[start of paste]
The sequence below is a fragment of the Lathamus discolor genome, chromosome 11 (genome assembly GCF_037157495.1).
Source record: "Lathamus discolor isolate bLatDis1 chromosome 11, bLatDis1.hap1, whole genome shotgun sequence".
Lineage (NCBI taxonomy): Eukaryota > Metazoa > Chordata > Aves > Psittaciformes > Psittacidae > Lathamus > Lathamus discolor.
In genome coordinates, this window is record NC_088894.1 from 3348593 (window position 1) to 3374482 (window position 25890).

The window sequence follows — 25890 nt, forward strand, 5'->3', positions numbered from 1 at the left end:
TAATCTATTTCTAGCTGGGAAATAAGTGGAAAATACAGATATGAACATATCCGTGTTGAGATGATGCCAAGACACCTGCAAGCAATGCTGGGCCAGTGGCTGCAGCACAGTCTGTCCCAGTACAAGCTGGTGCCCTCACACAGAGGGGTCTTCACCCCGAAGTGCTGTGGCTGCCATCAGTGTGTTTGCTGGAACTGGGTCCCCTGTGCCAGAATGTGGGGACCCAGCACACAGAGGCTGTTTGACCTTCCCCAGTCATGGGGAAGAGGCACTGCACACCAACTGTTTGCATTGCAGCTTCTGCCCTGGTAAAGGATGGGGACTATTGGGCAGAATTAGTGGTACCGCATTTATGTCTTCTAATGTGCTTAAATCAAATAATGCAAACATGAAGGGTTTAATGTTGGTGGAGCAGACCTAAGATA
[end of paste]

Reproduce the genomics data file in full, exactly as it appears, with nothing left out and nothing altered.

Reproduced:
The sequence below is a fragment of the Lathamus discolor genome, chromosome 11 (genome assembly GCF_037157495.1).
Source record: "Lathamus discolor isolate bLatDis1 chromosome 11, bLatDis1.hap1, whole genome shotgun sequence".
Lineage (NCBI taxonomy): Eukaryota > Metazoa > Chordata > Aves > Psittaciformes > Psittacidae > Lathamus > Lathamus discolor.
In genome coordinates, this window is record NC_088894.1 from 3348593 (window position 1) to 3374482 (window position 25890).

The window sequence follows — 25890 nt, forward strand, 5'->3', positions numbered from 1 at the left end:
TAATCTATTTCTAGCTGGGAAATAAGTGGAAAATACAGATATGAACATATCCGTGTTGAGATGATGCCAAGACACCTGCAAGCAATGCTGGGCCAGTGGCTGCAGCACAGTCTGTCCCAGTACAAGCTGGTGCCCTCACACAGAGGGGTCTTCACCCCGAAGTGCTGTGGCTGCCATCAGTGTGTTTGCTGGAACTGGGTCCCCTGTGCCAGAATGTGGGGACCCAGCACACAGAGGCTGTTTGACCTTCCCCAGTCATGGGGAAGAGGCACTGCACACCAACTGTTTGCATTGCAGCTTCTGCCCTGGTAAAGGATGGGGACTATTGGGCAGAATTAGTGGTACCGCATTTATGTCTTCTAATGTGCTTAAATCAAATAATGCAAACATGAAGGGTTTAATGTTGGTGGAGCAGACCTAAGATA